Catch Him If You Can: The Heartbreaking Jimmy Scott

A master balladeer is in town Tues Feb 23rd & Weds Feb 24th, and although he is well past his prime at age 85, and only 4 ft 11” tall, he’s a true giant, and just being in the room with him is well worth the pittance Yoshi’s is charging this week at the door. He is known for infusing songs with so much pathos, pain and beautiful angst it’s hard to take it all in… and if you’ve never heard of him…sadly, you are not alone.

Fortunately, you still have time familiarize yerselves with his saga, and a musical legacy that was obscured by bad business breaks, pride, and deep prejudice, the kind that was not only racial, but sexual & medical …

Almost strangled to death by the umbilical cord at birth in 1925, Jimmy Scott was soon orphaned by a car crash, along with his 9 other siblings in depression era Cleveland. If the odds against him were not bad enough, they were further stacked by a strange genetic pituitary hormonal defect known as “Kallman’s Syndrome”. This medical disorder accounts for his somewhat effeminate looks & unnaturally high singing voice. Basically Scott’s pubescent development was stunted, causing his arms to appear longer than the rest of his torso while the diminutive singer never developed facial hair.

Finding solace away from the bleak foster homes on stages, he sang in combos of the post war R&B era, notably as a featured singer with band leader Lionel Hampton, with whom he made his recorded debut in 1950 (although his name did not appear on the label). After the chart making & touring stint with Hampton ended, Scott began dividing his time between night spots in Cleveland, New York and Newark, New Jersey.

Unable to secure proper record deals, or even respect on the road from fellow musicians due to his androgynous appearance, Jimmy Scott’s show biz career was a hard road. That road hit a brick wall by the late 1960’s when tight fisted Herman Lubinsky of the Savoy label refused to release Scott from a long dormant contract, and legally prevented comeback albums for Atlantic & Ray Charles’ Tangerine label from being released purely out of spite.

Jimmy’s numerous shots at stardom had been so hampered by fiscal mismanagement & bad business dealings, it lead to failed relationships, drinking and drugging, and a career ending downward spiral that took him away from the limelight for decades, until a break finally occurred when he was well into his 60’s.

Strangely enough, it appears death is something he won’t take sitting still, and is actually the catalyst that has brought Jimmy Scott’s career back to life…

read more about the show, plus detailed info on his life & career accomplishments below the fold
more on little-jimmy-scott


Jimmy Scott tried his luck on a smattering of labels, working notably with producer Fred Mendelsohn in the early 50’s. They got some interest going with a tune released on the Roost label called “I Won’t Cry Anymore”, it eventually became a big hit, but for another larger label, called Columbia, and the singer who got the hit, was actually a white Italian guy named Tony Bennett. Other labels Scott flipped obscure sides for included Coral & Regal.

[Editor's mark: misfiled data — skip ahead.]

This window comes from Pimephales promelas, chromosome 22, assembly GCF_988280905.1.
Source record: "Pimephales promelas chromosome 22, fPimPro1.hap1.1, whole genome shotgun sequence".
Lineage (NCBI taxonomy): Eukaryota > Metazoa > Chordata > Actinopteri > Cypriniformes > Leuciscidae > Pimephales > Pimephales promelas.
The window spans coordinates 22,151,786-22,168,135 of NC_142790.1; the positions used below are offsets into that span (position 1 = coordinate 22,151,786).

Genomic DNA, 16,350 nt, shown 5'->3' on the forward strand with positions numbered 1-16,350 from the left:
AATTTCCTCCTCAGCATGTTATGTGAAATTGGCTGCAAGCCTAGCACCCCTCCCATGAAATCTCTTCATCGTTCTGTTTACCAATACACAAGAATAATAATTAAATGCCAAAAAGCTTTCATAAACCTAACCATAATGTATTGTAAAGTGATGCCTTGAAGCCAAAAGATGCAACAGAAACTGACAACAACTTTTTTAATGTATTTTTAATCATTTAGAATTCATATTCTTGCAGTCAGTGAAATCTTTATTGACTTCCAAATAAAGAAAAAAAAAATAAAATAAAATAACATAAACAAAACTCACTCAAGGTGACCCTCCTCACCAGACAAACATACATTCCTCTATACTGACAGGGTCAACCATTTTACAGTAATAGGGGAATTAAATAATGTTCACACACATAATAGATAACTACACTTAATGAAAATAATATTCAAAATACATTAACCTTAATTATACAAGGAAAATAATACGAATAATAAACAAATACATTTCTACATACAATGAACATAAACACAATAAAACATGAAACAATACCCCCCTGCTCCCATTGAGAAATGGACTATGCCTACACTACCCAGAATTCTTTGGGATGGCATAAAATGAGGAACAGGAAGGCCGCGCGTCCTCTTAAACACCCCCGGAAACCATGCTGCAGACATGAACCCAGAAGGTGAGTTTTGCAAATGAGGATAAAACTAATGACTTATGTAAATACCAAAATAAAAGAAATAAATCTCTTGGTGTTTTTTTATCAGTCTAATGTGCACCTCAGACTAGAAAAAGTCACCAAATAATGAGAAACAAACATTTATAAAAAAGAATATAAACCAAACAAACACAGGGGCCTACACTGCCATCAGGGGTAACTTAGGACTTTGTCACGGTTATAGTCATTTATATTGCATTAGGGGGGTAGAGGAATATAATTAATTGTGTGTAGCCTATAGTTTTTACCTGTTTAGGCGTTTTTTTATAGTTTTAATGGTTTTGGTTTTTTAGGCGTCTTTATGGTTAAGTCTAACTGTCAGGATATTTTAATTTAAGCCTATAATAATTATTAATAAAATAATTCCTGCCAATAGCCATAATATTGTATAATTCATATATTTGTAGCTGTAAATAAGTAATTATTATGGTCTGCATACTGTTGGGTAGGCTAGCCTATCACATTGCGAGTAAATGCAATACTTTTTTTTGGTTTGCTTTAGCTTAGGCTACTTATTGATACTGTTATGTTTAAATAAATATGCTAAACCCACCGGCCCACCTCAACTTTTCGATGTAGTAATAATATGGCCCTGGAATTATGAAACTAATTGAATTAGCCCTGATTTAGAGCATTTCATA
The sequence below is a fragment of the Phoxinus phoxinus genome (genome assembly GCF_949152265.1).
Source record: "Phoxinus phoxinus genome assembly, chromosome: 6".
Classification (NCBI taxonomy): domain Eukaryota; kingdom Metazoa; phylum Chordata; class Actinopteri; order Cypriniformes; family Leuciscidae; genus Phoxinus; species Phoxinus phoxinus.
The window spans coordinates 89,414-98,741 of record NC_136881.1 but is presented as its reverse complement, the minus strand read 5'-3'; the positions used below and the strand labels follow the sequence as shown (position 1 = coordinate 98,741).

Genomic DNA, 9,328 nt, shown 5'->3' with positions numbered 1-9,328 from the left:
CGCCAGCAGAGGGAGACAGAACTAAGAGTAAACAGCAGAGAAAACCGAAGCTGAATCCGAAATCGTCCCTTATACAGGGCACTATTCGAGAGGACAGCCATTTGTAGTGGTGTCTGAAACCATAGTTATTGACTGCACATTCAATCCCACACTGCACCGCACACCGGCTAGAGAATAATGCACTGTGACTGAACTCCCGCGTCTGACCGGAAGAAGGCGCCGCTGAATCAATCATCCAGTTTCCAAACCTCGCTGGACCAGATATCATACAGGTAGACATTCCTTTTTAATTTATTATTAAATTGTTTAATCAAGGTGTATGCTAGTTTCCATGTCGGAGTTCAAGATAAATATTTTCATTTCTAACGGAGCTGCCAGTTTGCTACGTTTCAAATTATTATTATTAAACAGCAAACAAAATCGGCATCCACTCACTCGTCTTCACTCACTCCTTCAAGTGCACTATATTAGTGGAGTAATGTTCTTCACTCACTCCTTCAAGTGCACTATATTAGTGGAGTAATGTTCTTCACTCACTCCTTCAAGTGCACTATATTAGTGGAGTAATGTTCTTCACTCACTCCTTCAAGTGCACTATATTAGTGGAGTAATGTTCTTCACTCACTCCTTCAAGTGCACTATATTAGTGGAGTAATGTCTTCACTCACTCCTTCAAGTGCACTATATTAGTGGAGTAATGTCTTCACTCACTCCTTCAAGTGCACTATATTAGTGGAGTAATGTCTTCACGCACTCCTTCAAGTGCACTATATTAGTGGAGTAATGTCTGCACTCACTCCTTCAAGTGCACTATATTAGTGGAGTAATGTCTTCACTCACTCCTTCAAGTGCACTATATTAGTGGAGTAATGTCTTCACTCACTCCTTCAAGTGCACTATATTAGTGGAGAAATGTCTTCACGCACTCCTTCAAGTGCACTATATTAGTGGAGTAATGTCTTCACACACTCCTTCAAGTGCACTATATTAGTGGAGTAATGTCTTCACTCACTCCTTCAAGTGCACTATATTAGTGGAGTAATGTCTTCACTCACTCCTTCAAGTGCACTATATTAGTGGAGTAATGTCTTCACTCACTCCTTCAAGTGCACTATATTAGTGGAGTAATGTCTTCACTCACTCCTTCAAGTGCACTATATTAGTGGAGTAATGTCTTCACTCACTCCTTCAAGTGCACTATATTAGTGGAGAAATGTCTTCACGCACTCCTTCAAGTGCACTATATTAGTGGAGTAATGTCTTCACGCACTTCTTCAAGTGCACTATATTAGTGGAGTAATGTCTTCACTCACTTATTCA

It is said that 50’s singing sensation Johnny Ray, stole the stage act after seeing “crying” Jimmy Scott perform. Ray went on to great acclaim, while Scott ended up humbly opening for the crooner who grew famous by imitating Jimmy’s heartfelt & teary eyed performances. Ray committed suicide at the peak of his career, but not before turning on a Georgia raised singer who made the 3rd generation appropriation of Scott’s shtick a big part of his stage act, that guy was James Brown….

Jimmy Scott outlived them all…but he never got the notoriety.

Even after a late career renaissance brought him to new audiences around the world, Scott copes with the fact that his type of fame is fleeting. He has duly noted this phenomena when he sang onstage in the 1990’s with the Grateful Dead to an arena crowd of thousands in his hometown of Cleveland, the local daily paper still referred to him as an “unknown female singer”.

Since the quirky career kickstart given to the 67 year old Scott after an appearance at Doc Pomus’ funeral, he has continued touring, recorded some 8 or so albums on half dozen labels since hitting retirement age, made a movie about his life called “Jimmy Scott, If You Only Knew”, and added a 5th wife in 2003 to his bio as well.

Now with his aged infirmities creeping in, ever dapper, Scott is performing while even restricted to moving around via wheelchair…

but dammit, he just won’t quit…

Music is his life, once saying “I love performing. You live with reality every day. You can’t miss it. We can try to avoid a lot of trials in life, but it’s better to overcome than avoid. That’s what music has been for me. It’s been my opportunity to overcome.”